The Remembering Self and Session Structure

How do you structure your sessions, GMs? I remember when I first started out, I had a big event prepared that would throw the heroes in together and much past that was totally unplanned. It was so unplanned, in fact, that when my players desperately wanted to keep playing for another five hours I had to think pretty quick to give them something to do. In the end, it was a cross-country journey involving a few magical hazards – nothing special, but oddly enough I still remember this session as among my best despite all of its shortfalls. The opening combat was new to most players, and one took upwards of 30 minutes (!) for his turn(s). There was no actual navigation involved, but a vague direction-finding with the hazards Schrodingered in at appropriate lulls in player conversation. One of the players checked out of the session, and the campaign itself a few sessions later; I’m to this day concerned that I didn’t quite handle the “you are now all motivated to be a team” moment correctly… and yet, still, I consider this a pretty good session and so do the players who were there that are still with me. Why?

The answer may surprise you if you aren’t a student of psychology: the Remembering Self is influencing my feelings and hard. There are two selves when it comes to experiences, say contemporary psychologists such as Daniel Kahneman. The Experiencing Self is extremely transitory – it is what you experience in the present moment that is forever fleeting (for an undetermined handful of seconds – the amount varies by the study, but a good low end is a second or two and a good high end is a short handful of minutes, no more than 5). The Remembering Self, however, is what you REMEMBER experiencing in the moment or moments that is or are now gone by. This is most well illustrated by strange situations like the one I describe. Anyone watching a recording of this introductory session would say “the combat was long, uninvolved, and boring; you gave minimal engrossing description and had put forth little effort to move things along more briskly when they dragged; the mashing together of the group was somewhat uninspired from a motivational perspective, and the following trek through the woods was contrived at best”, and yet when I remember it the thing seems wonderful. So what gives? Experiences are broadly defined in memory (since literal photographic memory would take too much room in our brains and be too hard, simply put) by only three factors: high points/low points, changes, and the end. Therefore, when I remember this session, I remember the worst (and really only pointedly bad) point (30 minute turns), the best parts, and the end, which was satisfying. Was a lot of it bad? If I REALLY think hard about it, yes, a lot was. But a cursory remembrance would inform me “good job, Hydra DM, keep doing that!” Well, if I should keep having players take 30 minutes for their turn in combat I reckon I’d be out of a job as GM, so why would I want to “keep doing that”?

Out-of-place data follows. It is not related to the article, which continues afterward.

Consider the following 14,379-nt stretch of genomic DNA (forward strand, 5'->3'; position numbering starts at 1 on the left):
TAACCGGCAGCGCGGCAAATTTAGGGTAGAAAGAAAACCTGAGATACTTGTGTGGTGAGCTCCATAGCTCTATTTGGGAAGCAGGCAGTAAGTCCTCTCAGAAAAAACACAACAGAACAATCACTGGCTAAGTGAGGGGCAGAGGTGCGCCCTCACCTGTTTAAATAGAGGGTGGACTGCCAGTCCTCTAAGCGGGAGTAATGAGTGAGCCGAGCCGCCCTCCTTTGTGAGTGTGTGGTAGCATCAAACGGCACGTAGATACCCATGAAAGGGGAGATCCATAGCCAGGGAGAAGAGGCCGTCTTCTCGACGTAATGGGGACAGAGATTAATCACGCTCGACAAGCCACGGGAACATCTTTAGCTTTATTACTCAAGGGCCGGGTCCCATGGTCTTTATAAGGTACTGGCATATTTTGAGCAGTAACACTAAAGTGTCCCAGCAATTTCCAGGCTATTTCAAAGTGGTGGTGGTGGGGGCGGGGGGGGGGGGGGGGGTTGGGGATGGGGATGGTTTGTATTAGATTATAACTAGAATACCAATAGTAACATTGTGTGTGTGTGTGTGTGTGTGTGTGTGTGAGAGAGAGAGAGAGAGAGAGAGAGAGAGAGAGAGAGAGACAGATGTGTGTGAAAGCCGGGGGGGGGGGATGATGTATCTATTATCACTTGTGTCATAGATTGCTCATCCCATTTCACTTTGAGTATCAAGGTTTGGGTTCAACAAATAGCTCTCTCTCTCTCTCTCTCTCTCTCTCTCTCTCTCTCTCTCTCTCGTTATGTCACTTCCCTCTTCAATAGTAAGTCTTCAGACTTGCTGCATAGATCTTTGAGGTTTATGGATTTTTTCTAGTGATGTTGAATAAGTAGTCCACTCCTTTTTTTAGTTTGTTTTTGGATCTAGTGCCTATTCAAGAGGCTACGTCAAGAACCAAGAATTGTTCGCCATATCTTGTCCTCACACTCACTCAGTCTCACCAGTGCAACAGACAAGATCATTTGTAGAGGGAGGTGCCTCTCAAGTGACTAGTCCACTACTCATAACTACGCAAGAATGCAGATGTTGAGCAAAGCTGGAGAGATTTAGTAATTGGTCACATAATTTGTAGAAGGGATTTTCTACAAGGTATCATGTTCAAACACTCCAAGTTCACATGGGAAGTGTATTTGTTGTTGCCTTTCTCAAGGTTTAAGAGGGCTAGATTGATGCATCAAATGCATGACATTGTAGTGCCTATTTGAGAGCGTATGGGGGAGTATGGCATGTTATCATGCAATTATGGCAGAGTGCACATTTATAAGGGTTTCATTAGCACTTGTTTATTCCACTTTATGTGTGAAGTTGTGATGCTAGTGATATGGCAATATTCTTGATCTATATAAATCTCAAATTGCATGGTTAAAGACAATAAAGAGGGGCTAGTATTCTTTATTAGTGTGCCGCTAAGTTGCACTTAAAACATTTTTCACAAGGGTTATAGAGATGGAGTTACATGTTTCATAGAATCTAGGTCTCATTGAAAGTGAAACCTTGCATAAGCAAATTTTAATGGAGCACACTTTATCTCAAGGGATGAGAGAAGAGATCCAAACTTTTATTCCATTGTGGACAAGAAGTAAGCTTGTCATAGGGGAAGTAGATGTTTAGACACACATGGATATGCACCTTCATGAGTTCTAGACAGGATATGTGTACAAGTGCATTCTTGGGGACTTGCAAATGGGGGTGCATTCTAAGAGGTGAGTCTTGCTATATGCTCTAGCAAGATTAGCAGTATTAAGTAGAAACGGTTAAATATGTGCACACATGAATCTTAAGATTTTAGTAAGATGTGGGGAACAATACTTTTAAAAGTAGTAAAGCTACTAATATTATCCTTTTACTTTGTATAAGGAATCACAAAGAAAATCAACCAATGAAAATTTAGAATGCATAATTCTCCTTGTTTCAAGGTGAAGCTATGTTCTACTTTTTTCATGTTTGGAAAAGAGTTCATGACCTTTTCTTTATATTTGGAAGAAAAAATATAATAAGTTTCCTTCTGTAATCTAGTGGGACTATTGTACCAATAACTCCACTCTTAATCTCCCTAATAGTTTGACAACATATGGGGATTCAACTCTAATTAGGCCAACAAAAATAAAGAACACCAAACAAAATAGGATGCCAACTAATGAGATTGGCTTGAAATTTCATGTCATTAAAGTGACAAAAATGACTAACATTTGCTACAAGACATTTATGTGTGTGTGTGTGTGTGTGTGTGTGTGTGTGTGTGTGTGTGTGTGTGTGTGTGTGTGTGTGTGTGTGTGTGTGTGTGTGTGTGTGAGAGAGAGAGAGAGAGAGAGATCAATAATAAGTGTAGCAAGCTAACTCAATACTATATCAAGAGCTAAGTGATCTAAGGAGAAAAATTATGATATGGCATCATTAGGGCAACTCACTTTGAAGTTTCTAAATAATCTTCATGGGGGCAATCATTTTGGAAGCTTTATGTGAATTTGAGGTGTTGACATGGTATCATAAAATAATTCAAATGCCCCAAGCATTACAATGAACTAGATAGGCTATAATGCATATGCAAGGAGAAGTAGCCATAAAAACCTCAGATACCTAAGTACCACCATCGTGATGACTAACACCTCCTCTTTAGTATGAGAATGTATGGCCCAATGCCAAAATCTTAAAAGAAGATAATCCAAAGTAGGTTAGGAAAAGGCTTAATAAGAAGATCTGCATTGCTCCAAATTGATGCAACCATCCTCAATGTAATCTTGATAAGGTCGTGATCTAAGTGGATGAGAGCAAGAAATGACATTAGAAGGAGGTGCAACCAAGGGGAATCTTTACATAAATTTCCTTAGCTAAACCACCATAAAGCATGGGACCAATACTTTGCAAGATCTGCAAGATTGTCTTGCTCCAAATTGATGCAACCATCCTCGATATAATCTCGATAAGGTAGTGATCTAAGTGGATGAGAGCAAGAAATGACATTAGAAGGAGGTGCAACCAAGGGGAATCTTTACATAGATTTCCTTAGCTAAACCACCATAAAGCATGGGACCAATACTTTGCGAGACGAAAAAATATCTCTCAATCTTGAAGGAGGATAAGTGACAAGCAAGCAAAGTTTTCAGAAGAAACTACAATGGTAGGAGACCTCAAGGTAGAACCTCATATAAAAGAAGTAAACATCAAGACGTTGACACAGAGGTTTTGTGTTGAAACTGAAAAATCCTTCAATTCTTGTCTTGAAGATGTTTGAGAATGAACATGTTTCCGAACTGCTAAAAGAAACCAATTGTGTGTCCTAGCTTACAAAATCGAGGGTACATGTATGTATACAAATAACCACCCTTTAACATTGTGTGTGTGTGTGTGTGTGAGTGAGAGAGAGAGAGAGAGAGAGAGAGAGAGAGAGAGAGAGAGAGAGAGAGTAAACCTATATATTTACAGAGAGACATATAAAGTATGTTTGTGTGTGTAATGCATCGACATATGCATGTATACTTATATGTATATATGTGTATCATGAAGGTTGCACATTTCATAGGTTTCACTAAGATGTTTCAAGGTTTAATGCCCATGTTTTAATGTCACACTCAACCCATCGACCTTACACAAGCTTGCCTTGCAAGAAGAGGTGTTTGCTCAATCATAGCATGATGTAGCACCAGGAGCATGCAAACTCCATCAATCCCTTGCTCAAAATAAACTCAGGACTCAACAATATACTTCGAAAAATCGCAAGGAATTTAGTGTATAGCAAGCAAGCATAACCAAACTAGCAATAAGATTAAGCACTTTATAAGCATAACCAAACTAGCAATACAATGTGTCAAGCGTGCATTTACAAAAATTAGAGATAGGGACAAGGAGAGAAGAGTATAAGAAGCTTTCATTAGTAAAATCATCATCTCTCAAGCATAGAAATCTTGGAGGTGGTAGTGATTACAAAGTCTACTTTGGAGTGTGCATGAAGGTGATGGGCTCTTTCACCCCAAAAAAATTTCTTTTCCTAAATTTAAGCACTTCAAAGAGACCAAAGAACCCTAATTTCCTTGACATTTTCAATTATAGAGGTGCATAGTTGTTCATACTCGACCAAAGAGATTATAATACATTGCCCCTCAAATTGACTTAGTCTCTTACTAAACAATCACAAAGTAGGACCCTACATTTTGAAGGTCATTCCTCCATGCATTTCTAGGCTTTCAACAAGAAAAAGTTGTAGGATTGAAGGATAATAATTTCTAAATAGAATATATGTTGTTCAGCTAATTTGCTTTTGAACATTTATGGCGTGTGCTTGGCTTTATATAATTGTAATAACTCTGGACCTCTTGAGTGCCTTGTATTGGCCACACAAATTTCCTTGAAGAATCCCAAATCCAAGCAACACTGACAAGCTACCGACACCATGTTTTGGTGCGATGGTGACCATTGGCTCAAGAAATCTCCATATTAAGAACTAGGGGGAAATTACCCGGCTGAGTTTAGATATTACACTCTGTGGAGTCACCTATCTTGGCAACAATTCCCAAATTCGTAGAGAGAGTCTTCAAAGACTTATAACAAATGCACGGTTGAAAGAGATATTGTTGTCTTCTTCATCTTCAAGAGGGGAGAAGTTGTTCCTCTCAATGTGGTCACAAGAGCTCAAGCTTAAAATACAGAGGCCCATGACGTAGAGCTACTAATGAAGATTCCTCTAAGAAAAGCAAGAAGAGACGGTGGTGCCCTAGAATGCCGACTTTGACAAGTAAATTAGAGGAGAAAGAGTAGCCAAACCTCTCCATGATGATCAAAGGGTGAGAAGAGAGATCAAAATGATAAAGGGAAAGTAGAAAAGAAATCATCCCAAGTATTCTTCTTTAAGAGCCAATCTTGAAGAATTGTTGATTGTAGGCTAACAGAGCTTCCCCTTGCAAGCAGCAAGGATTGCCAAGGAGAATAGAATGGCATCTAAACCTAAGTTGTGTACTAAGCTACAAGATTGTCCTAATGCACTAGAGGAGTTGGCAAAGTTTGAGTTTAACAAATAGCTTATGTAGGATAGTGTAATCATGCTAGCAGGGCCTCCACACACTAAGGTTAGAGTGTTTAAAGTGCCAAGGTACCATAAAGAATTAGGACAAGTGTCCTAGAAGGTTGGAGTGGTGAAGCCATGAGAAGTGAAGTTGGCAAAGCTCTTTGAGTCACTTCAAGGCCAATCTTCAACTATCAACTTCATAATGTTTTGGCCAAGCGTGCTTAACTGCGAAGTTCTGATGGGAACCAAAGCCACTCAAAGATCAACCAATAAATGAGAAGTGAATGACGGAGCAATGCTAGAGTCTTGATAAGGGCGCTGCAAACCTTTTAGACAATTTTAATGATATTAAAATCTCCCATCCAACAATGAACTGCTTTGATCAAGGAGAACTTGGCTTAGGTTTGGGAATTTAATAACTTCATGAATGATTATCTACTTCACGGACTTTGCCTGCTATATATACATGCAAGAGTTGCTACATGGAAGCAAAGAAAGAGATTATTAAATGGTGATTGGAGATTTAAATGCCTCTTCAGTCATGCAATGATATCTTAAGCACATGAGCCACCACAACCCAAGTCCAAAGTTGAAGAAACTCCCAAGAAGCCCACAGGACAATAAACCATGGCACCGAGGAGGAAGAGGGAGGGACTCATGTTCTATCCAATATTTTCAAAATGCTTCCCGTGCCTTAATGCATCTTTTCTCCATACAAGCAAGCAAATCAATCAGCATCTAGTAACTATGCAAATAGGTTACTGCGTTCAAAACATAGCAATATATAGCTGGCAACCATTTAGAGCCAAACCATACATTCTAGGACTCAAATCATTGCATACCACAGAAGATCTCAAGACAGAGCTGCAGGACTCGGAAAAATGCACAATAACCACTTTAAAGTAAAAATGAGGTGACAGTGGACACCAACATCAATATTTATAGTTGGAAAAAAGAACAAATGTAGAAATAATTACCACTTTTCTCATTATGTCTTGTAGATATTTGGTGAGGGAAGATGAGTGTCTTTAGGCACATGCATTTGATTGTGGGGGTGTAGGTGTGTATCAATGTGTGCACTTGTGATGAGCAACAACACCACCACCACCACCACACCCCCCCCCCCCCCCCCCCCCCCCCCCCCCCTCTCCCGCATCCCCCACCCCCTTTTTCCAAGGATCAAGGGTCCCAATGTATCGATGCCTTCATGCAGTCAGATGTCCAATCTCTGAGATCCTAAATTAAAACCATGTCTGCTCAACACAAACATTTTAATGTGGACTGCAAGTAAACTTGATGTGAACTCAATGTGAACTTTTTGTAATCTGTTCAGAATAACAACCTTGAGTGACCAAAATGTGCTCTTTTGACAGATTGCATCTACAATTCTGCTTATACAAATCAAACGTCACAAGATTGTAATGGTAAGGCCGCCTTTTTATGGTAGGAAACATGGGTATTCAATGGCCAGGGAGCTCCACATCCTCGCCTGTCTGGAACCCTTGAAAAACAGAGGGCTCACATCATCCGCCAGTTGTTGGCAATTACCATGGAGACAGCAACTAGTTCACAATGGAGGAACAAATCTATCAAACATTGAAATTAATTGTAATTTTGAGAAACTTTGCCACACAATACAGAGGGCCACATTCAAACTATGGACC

The moral of the story here is pretty simple: you should structure the session around the big moments (high points), contrasts (changes), and the end. If you have a “best part” and a satisfactory ending, chances are your players will think about the session a couple of days later and go “wow, that was really quite good”. If, on the other hand, you have a flat experience of going through the motions, and a nonsatisfactory end to the session, your players will be less than impressed (and so will you!)

The Three Act Structure

The three act structure is well known in story-writing, and goes a little something like this: the context and interesting situation are introduced (act 1), which sucks the protagonist into a series of events that have a rising action (act 2), followed by their culmination and a denoument (act 3). Sometimes the culmination point is in act 2, but let’s stick to the simple model for now. Typical boy meets girl, boy loses girl, boy gets girl in the end we’ve all seen a million times, right? The issue with this is that the three act structure is designed for use in a self-contained and cohesive work. A roleplaying game’s campaign, however, is the self-contained and cohesive work, not the game’s single session (except for one-shots, you say? Clever observation, I’ll get to that in a minute). Therefore, the most traditional advice given for structuring sessions (“three things happen”, “use the three act structure”, etc.) should be taken with a grain of salt… a large one. If we treat each session as a self-contained unit, the end is not going to evoke the sort of emotion you want. A proper resolution in the third act (or, rather, a resolution that “feels good”) means that the questions have been answered and the audience has been sated. On the contrary, in a roleplaying game you do not want the audience to be sated; you want them to try to get more!